UA upholds test-optional admissions through fall 2023

Grace Schepis | @GraceSchepisCW, Staff Writer

The COVID-19 pandemic sparked test-optional admissions across college campuses nationwide, and The University of Alabama plans to stick with this admissions system at least through fall 2023. 

This change, paired with the University’s addition to the Common App portal, led to a 70% increase in total applications in fall 2021. 

The SAT and ACT, paired with GPA, typically determine an applicant’s eligibility for any of the Capstone’s merit-based scholarships. When the University made standardized tests optional on the admissions application in fall 2020 for the following year, they adopted a more holistic approach to award funds, which includes a flowchart to guide administrators. 

“It’s been very successful for us,” Provost James Dalton said. “We’re not only looking at standardized test scores when they’re available but also looking at some of those other leadership and quality attributes of our undergraduate students.”

According to an Inside Higher Ed survey, test-optional admissions processes have also been found to broadly increase the accessibility of college for low-income, underrepresented and first-generation students. 

Dalton described this year’s freshman class as the “largest and most diverse” yet, with 7,593 first-time undergraduate students. Of this year’s incoming class, 84.9% are white, 12.4% Black, 6.1% Hispanic, 3% Asian, 0.4% Hawaiian or Pacific Islander, and 1.7% Alaskan or American India, with 0.8% unknown.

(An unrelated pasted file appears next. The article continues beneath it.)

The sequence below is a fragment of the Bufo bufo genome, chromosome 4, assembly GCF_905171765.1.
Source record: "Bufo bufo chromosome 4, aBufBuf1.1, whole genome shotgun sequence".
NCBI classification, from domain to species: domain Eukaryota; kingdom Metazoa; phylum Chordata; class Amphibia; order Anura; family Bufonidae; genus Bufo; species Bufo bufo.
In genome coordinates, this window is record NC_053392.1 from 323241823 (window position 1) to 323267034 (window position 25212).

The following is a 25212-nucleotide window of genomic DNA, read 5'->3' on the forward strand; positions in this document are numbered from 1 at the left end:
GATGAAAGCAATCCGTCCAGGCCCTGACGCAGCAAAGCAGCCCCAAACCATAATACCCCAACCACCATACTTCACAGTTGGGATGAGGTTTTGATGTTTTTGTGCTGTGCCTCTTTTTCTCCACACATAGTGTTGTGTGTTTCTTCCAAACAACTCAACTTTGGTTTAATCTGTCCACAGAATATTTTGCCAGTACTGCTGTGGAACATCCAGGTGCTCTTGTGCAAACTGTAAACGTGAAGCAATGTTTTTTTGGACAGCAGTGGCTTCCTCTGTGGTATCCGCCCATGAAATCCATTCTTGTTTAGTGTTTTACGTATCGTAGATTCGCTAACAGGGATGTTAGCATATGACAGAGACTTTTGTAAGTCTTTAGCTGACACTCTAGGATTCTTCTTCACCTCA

Dalton said the test-optional admissions system does not make scholarships or admissions more subjective. 

“When you look at admissions, you look at every candidate in a more holistic way,” Dalton said. “And ACT and SAT scores are just more of a criteria we use.”

Dalton said there are about 5-10 subjective factors and a similar number of objective factors in admissions decisions at the University. These include leadership participation in student organizations at school, at church and in the community, as well as other extracurriculars such as sports and work experience.

The University’s admission site currently lists high school GPA, performance in core subjects, academic honors and standardized test scores as academic considerations, and leadership experience, volunteer experience, extracurricular activities, employment and nonacademic honors as additional nonacademic factors of acceptance. 

This year’s freshman class is home to 281 National Merit Scholars. This broke the University’s record, with a total of 940 scholars across campus.

The University had a record-setting 88.6% first-to-second-year retention rate, which excludes transfer and part-time students. From 2016 to 2019, that rate was 87%. 

Jillian Fields, the Student Government Association president and student representative to the board of trustees, highlighted excellence in athletics, student media, academics, SGA advisers, community service projects and the Rising Tide capital campaign. 

“As you can see, our students are never satisfied,” Fields said. “They continue to seek new heights. They’re innovators, leaders and champions, and I have no doubt that this culture of excellence will continue beyond college and into the careers of our graduates.” 

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